While eating my lunch outside recently, the woman next to me leaned over, pointed at the muffin I had taken out of my bag and said, “That looks really good! Is it healthy?”

What she was really asking was:

  • Is it low carb?
  • Does it have sugar?
  • Is it clean?
  • Will it fit into my daily calorie count?

When we think of what “healthy” means, the things that generally come to mind are exercise, vegetables, weight loss… all aspects of physical health. And this is problematic because holistic health and wellness is about so much more than our physical bodies.

When we limit the conversation of health to only physical, we’re discounting the importance of mental, emotional, social and spiritual health.

When we skip dessert, we’re being healthy.

When we wake up before the sun to go to the gym, we’re being healthy.

When we do a crazy intense HIIT workout, we’re being healthy.

And no doubt, there are times when these behaviours can contribute to overall wellness. But the problem arises when we completely neglect, even damage, other aspects of our health in pursuit of physical health.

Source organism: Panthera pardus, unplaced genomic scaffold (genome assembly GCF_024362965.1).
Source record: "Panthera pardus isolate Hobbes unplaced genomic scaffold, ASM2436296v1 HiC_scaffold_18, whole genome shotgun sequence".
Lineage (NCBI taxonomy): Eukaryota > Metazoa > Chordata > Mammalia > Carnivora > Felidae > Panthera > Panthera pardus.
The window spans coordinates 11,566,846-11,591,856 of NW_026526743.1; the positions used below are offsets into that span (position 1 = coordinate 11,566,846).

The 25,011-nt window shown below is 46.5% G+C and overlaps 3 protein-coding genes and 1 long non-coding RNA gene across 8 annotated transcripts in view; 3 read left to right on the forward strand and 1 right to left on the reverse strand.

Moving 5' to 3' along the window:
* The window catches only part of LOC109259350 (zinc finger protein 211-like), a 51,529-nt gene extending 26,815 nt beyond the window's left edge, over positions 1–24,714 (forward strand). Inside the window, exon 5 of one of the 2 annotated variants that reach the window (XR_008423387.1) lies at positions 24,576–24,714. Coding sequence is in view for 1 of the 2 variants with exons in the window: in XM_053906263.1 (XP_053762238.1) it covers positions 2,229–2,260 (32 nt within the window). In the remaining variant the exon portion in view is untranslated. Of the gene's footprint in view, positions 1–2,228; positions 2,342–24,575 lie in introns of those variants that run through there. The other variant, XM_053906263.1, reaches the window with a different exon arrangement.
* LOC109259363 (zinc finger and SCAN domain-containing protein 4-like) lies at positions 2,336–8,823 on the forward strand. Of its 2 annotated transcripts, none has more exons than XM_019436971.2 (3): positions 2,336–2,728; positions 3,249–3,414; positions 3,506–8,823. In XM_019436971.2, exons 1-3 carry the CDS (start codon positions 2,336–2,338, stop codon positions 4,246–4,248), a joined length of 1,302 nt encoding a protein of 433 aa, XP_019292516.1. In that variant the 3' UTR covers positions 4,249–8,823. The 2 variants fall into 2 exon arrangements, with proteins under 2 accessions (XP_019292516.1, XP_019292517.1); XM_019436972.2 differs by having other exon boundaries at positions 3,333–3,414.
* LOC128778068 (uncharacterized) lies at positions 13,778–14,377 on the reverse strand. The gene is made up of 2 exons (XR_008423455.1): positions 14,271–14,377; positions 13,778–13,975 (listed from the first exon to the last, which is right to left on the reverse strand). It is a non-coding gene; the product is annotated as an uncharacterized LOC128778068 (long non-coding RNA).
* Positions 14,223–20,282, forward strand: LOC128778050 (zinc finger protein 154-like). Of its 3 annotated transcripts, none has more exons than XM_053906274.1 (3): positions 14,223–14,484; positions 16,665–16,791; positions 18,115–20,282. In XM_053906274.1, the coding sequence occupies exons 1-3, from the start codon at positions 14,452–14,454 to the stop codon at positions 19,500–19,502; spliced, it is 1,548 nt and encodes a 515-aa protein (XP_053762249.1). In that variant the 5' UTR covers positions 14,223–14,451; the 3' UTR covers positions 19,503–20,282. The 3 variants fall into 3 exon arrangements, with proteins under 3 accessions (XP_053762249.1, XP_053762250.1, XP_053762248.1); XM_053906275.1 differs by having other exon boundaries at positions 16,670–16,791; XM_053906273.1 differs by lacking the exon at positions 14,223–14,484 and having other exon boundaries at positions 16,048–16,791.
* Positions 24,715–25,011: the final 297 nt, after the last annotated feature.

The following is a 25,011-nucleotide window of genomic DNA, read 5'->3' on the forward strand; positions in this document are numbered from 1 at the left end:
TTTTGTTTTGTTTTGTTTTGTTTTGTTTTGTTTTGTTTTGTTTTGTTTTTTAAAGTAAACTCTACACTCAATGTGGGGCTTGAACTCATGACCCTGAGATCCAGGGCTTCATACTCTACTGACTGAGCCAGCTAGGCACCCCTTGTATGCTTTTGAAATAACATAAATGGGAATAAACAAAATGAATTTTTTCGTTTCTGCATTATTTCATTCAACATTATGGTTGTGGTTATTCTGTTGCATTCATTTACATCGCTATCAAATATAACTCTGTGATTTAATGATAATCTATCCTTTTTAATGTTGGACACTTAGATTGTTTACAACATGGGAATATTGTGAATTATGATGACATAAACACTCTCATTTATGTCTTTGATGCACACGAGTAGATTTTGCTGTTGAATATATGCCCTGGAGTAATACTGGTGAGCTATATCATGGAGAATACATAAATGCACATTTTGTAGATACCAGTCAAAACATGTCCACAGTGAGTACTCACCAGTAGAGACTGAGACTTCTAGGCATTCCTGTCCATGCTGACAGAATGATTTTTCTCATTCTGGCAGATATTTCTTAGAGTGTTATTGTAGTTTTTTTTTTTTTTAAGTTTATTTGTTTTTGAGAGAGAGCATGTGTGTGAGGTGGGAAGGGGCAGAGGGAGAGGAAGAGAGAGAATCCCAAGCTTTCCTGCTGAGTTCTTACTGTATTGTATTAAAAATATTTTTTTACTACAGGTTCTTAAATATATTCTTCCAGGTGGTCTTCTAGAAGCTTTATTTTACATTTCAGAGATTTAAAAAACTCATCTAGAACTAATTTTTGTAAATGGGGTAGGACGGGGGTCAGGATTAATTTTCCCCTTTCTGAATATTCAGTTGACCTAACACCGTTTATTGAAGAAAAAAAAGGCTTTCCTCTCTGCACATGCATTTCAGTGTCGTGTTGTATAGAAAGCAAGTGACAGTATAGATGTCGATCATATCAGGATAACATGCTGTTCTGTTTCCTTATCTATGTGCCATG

Sometimes eating a brownie after a bad day genuinely makes us feel better. That’s mental health.

Sometimes sleeping in and skipping the gym because you were out late with friends is the better option. That’s social health.

Sometimes a calming yoga session is much more needed than a high intensity interval workout. That’s spiritual health.

So yes, dessert is healthy.

Skipping the gym is healthy.

Taking it easy instead of going hard during a workout is healthy.

Because health is about more than your weight, or your daily calorie burn, or how many times you’ve been to the gym this week.

Your mental health matters. Your spiritual health matters. Your social health matters. And your emotional health matters. These things are just as important as your physical health.

Oh and back to the beginning of the story. My muffin contained sugar. And butter. And it wasn’t one of those muffins with a chopped up veggie stirred into the batter. But it was exactly what I wanted at that moment.

“Yep, it’s healthy!”